Audi A3 e-tron 2015 review
Craig Duff road tests and reviews the 2015 Audi A3 e-tron.
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The fourth-generation hybrid sheds weight and points to a new breed of clean powertrains.
Toyota's new Prius uses amazingly little fuel, which is probably no surprise. But the real story is the all-new platform it rides on — one that in future can accommodate a new breed of engines.
These engines, powered by hydrogen from an on-board fuel cell, will pair with hybrid technology to emit only water vapour from the exhaust.
The Prius is the first model to be built on the TNGA platform, which is tipped to underpin at least 50 per cent of Toyotas within five years.
Toyota won't comment on future models — but expect the next Prius to be the first mainstream model powered by a fuel cell. Infrastructure may need to catch up as there is now just one hydrogen filling station in Australia.
"This Prius ... is an icon. This is the technology leader for hybrid," says Toyota Australia boss Tony Cramb. "This vehicle makes a statement about the next generation of hybrid technology and what is possible in a hybrid vehicle. It sets the path for the future."
Launched here in 2001, hybrid Prius was originally intended to be a stopgap model. With its small-capacity petrol engine supplemented by the torque from an electric motor, it was a cheap way of reducing fuel consumption and harmful engine emissions.
The emphasis this time around is not on fuel consumption but on making the car more exciting to drive.
The car was designed to fill the gap until the next generation of powertrains arrived, with development of electric and fuel cell vehicles already well under way.
But, almost 15 years later (20 in Japan), we're still waiting for those powertrains and the Prius is showing no signs of going away. In fact, the range has added a smaller hatch and seven-seat version, although the core model remains the most popular.
The Prius, a showcase for Toyota's latest technology, has sold more than 3.6 million sales worldwide, 30,000 in Australia.
Launched this week, the fourth-generation Prius continues to refine the concept. It's lighter, stronger and more dynamic than its predecessor.
The battery pack has been moved from the back to a position underneath the rear seat, helping to lower the centre of gravity. This has freed up luggage space, but not too much — an additional 12L in the base model and 57L in the more expensive i-Tech.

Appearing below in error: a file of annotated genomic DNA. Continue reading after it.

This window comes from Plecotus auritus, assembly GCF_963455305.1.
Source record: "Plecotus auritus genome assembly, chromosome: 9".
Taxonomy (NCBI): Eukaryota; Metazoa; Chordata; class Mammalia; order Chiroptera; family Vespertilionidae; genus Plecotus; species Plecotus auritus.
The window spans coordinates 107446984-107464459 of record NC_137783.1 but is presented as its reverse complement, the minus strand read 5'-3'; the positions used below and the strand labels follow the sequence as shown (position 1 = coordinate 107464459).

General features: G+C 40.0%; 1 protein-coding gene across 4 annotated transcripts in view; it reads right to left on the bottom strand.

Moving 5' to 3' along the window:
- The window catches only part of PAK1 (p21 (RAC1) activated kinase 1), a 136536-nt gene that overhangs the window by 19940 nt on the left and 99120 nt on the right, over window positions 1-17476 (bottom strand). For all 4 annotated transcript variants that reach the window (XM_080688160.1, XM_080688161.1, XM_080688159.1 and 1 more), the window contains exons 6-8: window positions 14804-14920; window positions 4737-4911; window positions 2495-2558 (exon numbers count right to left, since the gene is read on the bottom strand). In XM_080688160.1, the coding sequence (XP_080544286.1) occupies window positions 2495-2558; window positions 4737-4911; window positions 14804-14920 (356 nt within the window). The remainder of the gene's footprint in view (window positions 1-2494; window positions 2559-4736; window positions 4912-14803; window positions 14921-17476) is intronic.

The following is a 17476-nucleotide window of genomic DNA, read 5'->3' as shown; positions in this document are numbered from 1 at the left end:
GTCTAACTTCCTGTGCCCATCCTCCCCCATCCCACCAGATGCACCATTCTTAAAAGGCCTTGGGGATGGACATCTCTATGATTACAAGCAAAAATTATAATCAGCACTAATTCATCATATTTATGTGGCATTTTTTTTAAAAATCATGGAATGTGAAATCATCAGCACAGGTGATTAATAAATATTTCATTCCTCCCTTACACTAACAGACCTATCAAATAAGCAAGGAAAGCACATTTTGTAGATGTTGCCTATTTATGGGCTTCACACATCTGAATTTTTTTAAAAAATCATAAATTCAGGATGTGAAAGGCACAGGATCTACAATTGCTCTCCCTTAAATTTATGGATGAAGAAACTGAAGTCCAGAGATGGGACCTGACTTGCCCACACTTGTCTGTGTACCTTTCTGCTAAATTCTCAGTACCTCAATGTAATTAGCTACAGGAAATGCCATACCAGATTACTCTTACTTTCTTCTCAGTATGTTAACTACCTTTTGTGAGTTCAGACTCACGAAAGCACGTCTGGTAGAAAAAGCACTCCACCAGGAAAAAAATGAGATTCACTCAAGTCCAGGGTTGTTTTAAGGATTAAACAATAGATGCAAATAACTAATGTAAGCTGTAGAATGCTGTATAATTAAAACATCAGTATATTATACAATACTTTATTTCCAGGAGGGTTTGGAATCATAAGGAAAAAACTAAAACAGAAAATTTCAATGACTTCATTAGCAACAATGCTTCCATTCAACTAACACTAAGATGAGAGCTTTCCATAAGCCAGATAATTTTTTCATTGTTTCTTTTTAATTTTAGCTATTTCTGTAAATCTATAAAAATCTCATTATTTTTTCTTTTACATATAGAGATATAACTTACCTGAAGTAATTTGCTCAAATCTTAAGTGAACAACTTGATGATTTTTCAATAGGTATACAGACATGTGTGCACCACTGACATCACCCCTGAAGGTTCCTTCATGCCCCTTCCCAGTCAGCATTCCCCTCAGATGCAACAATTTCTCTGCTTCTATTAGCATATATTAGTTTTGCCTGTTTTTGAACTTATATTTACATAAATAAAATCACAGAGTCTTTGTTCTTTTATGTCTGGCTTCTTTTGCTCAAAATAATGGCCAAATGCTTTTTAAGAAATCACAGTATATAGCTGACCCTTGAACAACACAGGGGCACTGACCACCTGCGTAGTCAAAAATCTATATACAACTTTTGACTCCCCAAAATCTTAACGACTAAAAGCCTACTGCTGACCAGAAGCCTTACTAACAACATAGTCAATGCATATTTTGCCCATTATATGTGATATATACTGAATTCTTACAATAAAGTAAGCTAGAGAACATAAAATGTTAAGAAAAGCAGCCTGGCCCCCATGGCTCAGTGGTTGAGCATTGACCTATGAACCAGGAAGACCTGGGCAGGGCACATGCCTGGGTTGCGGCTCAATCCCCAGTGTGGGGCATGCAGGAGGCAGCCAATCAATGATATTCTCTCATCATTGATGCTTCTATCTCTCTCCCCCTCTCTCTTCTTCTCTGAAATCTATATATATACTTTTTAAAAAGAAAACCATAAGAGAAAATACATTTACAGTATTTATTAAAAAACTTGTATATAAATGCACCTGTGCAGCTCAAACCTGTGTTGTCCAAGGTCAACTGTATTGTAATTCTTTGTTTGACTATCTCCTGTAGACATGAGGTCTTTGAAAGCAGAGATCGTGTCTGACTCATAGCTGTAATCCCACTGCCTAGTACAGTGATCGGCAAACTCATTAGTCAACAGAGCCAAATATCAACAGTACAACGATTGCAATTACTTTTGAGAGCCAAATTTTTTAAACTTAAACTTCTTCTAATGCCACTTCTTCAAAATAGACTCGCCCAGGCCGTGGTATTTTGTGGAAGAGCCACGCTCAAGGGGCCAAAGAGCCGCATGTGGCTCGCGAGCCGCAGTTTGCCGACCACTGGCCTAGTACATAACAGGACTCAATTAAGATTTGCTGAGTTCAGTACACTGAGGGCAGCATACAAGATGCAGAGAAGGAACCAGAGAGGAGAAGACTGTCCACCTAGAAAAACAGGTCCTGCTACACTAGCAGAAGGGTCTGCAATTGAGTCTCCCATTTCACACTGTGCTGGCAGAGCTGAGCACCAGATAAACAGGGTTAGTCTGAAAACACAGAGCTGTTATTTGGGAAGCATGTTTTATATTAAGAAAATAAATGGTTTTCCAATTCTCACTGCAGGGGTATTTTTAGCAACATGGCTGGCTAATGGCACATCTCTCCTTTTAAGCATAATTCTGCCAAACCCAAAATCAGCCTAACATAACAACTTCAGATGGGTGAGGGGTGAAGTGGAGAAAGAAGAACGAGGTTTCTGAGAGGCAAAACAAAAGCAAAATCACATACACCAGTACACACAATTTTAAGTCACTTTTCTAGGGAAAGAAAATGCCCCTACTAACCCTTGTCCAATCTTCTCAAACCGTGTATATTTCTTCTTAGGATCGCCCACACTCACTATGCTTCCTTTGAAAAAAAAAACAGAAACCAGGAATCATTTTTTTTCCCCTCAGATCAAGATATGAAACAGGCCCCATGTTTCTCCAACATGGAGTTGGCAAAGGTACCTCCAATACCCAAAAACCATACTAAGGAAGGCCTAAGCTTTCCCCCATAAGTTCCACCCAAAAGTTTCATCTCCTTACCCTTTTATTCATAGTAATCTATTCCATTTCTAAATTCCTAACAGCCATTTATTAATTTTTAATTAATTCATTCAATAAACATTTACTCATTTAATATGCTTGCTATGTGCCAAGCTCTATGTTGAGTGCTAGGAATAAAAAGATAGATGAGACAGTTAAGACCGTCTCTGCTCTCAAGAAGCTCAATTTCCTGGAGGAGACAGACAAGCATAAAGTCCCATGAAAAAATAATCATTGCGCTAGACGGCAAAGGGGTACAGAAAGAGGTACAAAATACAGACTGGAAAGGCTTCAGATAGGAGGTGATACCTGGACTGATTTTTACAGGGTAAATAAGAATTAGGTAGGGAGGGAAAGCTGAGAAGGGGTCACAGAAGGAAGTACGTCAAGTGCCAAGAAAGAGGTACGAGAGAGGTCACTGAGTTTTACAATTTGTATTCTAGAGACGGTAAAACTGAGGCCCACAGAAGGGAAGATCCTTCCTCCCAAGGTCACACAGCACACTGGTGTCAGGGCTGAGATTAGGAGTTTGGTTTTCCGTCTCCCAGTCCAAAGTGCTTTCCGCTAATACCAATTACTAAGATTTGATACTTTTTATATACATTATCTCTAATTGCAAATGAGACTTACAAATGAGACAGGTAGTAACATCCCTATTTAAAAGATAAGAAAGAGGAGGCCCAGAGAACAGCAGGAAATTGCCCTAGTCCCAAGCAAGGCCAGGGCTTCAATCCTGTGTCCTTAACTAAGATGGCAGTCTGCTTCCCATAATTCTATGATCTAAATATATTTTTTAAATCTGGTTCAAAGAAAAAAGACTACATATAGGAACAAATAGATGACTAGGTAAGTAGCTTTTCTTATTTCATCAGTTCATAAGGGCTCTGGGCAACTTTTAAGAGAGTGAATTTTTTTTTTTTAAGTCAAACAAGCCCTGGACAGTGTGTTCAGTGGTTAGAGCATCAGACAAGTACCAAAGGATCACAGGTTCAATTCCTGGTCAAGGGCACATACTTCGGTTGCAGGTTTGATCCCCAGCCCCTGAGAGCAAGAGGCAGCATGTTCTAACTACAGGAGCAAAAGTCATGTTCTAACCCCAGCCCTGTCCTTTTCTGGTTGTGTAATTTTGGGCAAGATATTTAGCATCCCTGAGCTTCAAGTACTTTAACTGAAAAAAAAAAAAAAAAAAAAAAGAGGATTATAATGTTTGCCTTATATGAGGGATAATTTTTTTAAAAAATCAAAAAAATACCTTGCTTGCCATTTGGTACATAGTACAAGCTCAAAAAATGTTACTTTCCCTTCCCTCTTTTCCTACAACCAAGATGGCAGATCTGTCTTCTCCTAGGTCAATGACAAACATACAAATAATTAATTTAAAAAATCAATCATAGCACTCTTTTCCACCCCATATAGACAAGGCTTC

Why the difference? The base model's space-saver spare still takes up room. The i-Tech's 17-inch wheel won't fit in the boot so it gets an inflation kit — the difference is about three fingers more in depth.
Kicking off from $34,990 ($42,990 for the i-Tech), a $2500 increase on the outgoing model, it is better equipped and uses a frugal 3.4L/100km.
Surprisingly, despite the advances that have been made in this area, the emphasis this time around is not on fuel consumption but on making the car more exciting to drive.
Toyota has placed a clear emphasis on improving the dynamics and fun factor. The Prius is longer, the centre of gravity is 24mm lower and there is a lower seating position too.
Its chassis, lighter yet 60 per cent stronger, works with new independent, double-wishbone rear suspension to endow greater stability, which means it can corner more quickly.
Punt it hard into a corner and the car exhibits decent grip
Engine power is down 10 per cent to 90kW (the 2.5-litre Camry Hybrid produces 151kW) but you wouldn't know it. That's because the electric motor kicks in earlier and the gearing is more aggressive, adapting to driving styles.
Select "power" mode in the Prius and the adaptive setup adjusts engine braking and throttle response, using feedback from G-sensors.
The regenerative braking has been overhauled and, with a new and quieter active hydraulic booster, has a more natural braking feel.
Slide behind the wheel and the initial impression is that the seats are comfortable, the chunky wheel fits snugly in the hands and the steering is remarkably good. Punt it hard into a corner and the car exhibits decent grip, although the stability control is intrusive.
The question is: why buy a Prius when you can get a cheaper, more practical hybrid Camry or, soon, hybrid Corolla?
It's a view that must be shared by many Aussies because Australia's best-selling hybrid is not the Prius but the Camry, with 5881 sales last year, an increase of 11.2 per cent.
Iconic. What's not to like? It uses less fuel and is more engaging to drive. We can't wait for the next fuel cell Prius.
Price - At $34,990, a $2500 increase on the previous model. For $42,990, the up-spec i-Tech has larger wheels. There is10 per cent less power but you get more for your dough, particularly in technology.
Technology - LED lights with auto high-beam. Inductive phone charging. Head-up display and adaptive cruise control are standard, as is auto braking (down to 15km/h and it's not city friendly), while i-Tech adds blind-spot monitor and rear cross-traffic alert.
Performance - It's a refined version of the 1.8-litre hybrid powertrain. New stiffer chassis and double wishbone rear suspension deliver better ride and handling. Fuel consumption is pruned to a claimed 3.4L/100km.
Driving - To compensate for the reduction in engine output, the electric motor kicks in earlier with more aggressive gearing for greater get up and go off the line. It coasts on electric power only at up to 105km/h.
Design - Lower centre of gravity allowed the nose to be brought down 70mm. Fractionally more luggage space, depending on model, thanks to relocating battery pack under the rear seat.
Check out Malcom Flynn's video review of the 2016 Toyota Prius below.
|Hybrid||1.8L, Hyb/PULP, CVT AUTO||$15,300 – 21,560||2016 Toyota Prius 2016 Hybrid Pricing and Specs|
|i-Tech Hybrid||1.8L, Hyb/PULP, CVT AUTO||$19,200 – 26,730||2016 Toyota Prius 2016 i-Tech Hybrid Pricing and Specs|